Order given on public interest petition which says tribunal has been overstepping its jurisdiction
A recent court order has put a question mark on the powers of the National Green Tribunal (NGT) to take suo motu cognisance of environmental matters and initiating proceedings. The Madras High Court, in an order issued last week, restrained the tribunal from initiating such proceedings. It noted that according to the provisions of the National Green Tribunal Act, 2010, the tribunal has no jurisdiction to act suo motu.
The order was given on a public interest petition by advocate P Sundararajan, contending that the Southern Zone of NGT has been over- stepping its jurisdiction and should be prohibited from doing so. “The NGT (Southern Zone) has been deliberating suo motu cases like those against Tamil Nadu, the Union of India and other public and private sector undertakings,” says the petitioner.
Similar concerns on tribunal’s area of jurisdiction have been raised by the Union Ministry of Environment and Forests (MoEF) as well. Last year, the ministry on several occasions objected the exercise of such powers by the tribunal. An affidavit was also filed by the ministry before the Supreme Court on the matter. “The affidavit was withdrawn,” says an official, calling the reason for the move as “being complex”.
Currently, the central bench of the NGT is dealing suo motu with a number of cases that involve MoEF as well as state governments. For example, in a move against MoEF and Madhya Pradesh state authorities in May last year, the tribunal, on its own took up the matter of mining activities in Mandla district of the state. The main concern was that such activities were being carried out between two important national parks—Kanha National Park and Bandhavgarh National Park— and was affecting the wildlife habitat in the area. The tribunal also noted that owners of some of the mining leases have exceeded the production capacity in respect of the consent that was given to them. This, as indicated by the tribunal, shows the “irresponsible attitude” of administrative authorities. In another matter, a proceeding was initiated against the Delhi government on construction of roads in Asola Wildlife Sanctuary in the southern fringe of Delhi.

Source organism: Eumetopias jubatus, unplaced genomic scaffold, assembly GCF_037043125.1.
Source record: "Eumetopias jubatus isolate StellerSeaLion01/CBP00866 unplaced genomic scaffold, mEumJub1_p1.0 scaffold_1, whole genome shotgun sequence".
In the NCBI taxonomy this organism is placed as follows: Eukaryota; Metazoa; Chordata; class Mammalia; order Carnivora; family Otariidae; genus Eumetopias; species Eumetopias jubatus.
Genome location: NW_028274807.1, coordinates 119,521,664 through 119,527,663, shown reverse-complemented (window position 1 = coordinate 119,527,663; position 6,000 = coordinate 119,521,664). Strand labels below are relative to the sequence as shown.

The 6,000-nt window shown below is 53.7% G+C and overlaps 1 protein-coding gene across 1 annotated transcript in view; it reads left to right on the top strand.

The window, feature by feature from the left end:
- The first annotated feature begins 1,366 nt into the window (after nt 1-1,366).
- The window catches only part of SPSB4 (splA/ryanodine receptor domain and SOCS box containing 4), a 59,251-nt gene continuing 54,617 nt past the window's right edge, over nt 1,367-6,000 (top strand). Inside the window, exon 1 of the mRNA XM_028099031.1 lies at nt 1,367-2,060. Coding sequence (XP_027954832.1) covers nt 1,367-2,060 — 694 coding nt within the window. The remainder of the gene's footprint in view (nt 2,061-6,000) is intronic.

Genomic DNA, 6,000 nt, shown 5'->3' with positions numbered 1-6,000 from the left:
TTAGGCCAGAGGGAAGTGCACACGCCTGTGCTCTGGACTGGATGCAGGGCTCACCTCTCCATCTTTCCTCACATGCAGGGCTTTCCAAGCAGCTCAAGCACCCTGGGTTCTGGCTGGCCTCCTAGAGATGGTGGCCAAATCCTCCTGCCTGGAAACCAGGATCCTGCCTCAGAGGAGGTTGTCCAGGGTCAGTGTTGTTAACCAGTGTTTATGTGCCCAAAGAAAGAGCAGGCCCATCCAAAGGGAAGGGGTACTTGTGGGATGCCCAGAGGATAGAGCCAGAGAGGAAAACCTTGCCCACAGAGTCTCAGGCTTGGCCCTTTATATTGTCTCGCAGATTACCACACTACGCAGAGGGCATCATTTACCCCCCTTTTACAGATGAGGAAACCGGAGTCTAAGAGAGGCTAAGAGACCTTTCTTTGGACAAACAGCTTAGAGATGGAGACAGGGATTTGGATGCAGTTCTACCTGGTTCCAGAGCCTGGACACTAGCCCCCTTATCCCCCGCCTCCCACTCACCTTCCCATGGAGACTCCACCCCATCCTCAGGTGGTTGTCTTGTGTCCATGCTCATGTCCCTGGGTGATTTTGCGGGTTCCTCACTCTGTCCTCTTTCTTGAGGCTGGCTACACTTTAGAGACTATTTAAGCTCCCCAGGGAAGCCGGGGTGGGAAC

What the law states
Since its inception in 2010, NGT has been functioning on its mandate as a fast-track court for effective and expeditious disposal of cases relating to environmental protection and conservation in accordance with the principles of “sustainable development”, the “polluter pays” principle and the “precautionary principle”. Under the provisions of the NGT Act, there is no clear mention of the tribunal's mandate to take up matters on its own. It only says that the tribunal should act on grievances brought before it by others.
According to lawyer Rahul Chowdhury, “the consideration of the power of NGT to act on its own is not black and white”. “Though the Act does not specifically mention the provision of suo motu cognisance, it does say that the tribunal can adopt its own procedure,” says Chowdhury.
Section 19 of the Act notes that “subject to the provisions of the Act, the Tribunal shall have the power to regulate its own procedure. To what extent the Tribunal can exercise its suo motu power, therefore, remains a matter of legal interpretation. “However, given the controversy lately on this matter, any clarification on this regard needs to be settled by the Supreme Court,” adds Chowdhury.
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